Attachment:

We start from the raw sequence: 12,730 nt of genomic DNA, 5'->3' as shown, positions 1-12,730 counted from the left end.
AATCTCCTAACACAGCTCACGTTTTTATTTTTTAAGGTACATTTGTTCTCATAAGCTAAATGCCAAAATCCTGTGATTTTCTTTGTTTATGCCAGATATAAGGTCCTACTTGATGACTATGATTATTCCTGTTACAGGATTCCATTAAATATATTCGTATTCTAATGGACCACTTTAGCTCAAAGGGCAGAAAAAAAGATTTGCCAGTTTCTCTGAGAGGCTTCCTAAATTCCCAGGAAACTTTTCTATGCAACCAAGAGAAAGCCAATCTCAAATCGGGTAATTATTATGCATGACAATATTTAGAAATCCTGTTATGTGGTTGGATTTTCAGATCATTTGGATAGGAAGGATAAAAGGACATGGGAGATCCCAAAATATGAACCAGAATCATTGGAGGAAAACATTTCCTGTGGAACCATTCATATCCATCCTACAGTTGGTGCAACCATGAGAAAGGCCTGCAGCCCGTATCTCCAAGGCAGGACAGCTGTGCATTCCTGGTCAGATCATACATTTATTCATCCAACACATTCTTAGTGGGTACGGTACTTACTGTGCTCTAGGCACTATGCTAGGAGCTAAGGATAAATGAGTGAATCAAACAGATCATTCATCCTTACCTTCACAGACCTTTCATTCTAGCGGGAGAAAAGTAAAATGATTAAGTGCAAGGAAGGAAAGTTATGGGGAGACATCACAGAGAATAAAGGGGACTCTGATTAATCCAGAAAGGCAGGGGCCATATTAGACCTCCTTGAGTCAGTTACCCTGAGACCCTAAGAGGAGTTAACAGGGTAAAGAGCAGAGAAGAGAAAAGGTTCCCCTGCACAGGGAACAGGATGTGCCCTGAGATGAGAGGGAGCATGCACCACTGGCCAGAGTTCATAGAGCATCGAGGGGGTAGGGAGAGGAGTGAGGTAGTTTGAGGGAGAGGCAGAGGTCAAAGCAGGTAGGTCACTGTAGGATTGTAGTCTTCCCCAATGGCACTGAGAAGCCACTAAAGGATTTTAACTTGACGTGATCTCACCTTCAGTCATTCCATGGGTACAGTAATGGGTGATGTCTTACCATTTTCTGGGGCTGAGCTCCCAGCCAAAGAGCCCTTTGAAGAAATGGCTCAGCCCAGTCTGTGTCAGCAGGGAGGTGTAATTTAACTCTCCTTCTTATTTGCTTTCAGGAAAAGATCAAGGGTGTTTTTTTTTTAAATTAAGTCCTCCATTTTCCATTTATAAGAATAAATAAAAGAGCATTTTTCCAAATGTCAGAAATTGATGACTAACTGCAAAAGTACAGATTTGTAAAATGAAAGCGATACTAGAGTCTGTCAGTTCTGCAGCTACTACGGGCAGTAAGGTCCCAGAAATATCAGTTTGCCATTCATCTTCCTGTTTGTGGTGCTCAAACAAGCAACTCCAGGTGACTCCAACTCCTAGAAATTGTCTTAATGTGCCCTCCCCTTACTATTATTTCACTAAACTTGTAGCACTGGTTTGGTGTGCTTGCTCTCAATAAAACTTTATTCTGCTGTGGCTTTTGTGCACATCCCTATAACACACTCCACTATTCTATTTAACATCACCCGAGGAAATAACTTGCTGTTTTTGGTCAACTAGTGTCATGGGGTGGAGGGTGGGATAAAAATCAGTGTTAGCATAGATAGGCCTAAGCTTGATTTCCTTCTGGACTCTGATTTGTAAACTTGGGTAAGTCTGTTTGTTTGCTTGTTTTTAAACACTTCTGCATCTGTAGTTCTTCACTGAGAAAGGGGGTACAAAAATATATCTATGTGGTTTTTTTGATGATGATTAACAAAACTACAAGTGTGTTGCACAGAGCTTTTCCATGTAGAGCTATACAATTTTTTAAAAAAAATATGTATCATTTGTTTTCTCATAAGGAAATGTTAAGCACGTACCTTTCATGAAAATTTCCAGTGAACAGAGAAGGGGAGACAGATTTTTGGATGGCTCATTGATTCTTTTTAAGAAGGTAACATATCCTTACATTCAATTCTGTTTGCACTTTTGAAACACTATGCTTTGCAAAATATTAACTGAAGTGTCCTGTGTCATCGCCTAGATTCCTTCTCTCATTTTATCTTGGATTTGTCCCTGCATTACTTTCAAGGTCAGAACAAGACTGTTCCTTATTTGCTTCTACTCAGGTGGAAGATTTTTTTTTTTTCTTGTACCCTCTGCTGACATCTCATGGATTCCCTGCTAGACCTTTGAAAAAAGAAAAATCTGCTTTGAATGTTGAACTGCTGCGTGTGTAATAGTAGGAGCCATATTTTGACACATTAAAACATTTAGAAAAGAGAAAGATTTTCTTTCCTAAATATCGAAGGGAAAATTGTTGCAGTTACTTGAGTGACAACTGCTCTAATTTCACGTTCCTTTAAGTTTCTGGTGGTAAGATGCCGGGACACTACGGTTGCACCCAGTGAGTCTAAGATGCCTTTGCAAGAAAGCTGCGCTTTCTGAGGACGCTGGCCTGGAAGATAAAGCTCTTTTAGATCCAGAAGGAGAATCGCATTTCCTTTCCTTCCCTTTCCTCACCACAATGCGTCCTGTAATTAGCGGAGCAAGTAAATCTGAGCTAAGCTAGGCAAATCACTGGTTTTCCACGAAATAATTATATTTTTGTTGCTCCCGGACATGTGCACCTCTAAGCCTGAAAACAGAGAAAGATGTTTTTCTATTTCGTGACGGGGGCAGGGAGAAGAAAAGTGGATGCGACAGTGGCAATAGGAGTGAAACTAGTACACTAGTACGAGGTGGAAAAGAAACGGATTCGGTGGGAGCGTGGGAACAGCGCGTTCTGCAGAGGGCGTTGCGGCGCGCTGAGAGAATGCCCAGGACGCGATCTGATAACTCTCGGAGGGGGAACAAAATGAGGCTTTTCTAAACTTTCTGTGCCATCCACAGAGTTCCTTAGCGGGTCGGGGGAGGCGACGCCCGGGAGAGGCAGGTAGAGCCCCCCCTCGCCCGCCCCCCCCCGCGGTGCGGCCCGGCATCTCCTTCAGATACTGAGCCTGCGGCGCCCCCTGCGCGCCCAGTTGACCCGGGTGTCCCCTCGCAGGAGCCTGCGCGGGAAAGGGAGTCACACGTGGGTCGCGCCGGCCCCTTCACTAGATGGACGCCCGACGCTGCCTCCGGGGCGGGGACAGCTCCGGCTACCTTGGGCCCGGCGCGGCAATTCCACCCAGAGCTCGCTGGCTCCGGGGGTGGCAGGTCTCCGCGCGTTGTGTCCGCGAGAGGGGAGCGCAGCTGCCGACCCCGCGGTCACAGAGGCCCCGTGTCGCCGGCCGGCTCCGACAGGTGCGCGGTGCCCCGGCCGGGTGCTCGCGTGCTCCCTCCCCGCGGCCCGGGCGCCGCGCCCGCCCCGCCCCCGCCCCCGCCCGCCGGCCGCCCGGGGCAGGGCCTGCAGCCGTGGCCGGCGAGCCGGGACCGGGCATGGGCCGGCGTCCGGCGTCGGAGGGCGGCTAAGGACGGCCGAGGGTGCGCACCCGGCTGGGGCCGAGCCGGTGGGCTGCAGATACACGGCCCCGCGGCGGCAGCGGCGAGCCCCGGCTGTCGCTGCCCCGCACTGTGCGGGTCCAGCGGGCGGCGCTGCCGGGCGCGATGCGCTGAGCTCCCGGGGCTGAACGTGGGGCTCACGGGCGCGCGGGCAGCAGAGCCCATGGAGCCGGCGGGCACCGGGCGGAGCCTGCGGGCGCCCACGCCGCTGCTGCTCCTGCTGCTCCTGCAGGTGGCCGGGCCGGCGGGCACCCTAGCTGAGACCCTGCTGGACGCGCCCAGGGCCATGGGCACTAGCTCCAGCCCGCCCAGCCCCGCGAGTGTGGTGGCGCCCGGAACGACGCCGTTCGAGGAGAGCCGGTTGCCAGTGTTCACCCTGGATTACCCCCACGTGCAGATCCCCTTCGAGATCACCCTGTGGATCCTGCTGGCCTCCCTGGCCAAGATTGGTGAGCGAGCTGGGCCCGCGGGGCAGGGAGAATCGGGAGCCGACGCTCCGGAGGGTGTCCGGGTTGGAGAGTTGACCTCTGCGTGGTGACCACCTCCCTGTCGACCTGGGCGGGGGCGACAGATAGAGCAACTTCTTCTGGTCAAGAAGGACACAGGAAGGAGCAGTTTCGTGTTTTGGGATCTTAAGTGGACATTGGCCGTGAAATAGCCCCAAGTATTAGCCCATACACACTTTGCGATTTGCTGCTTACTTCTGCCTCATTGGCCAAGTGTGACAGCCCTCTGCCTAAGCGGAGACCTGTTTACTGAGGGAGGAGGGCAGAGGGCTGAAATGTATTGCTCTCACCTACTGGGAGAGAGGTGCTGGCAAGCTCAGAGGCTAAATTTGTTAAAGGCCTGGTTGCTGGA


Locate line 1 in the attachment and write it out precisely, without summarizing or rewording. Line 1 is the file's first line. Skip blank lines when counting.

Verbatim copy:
We start from the raw sequence: 12,730 nt of genomic DNA, 5'->3' as shown, positions 1-12,730 counted from the left end.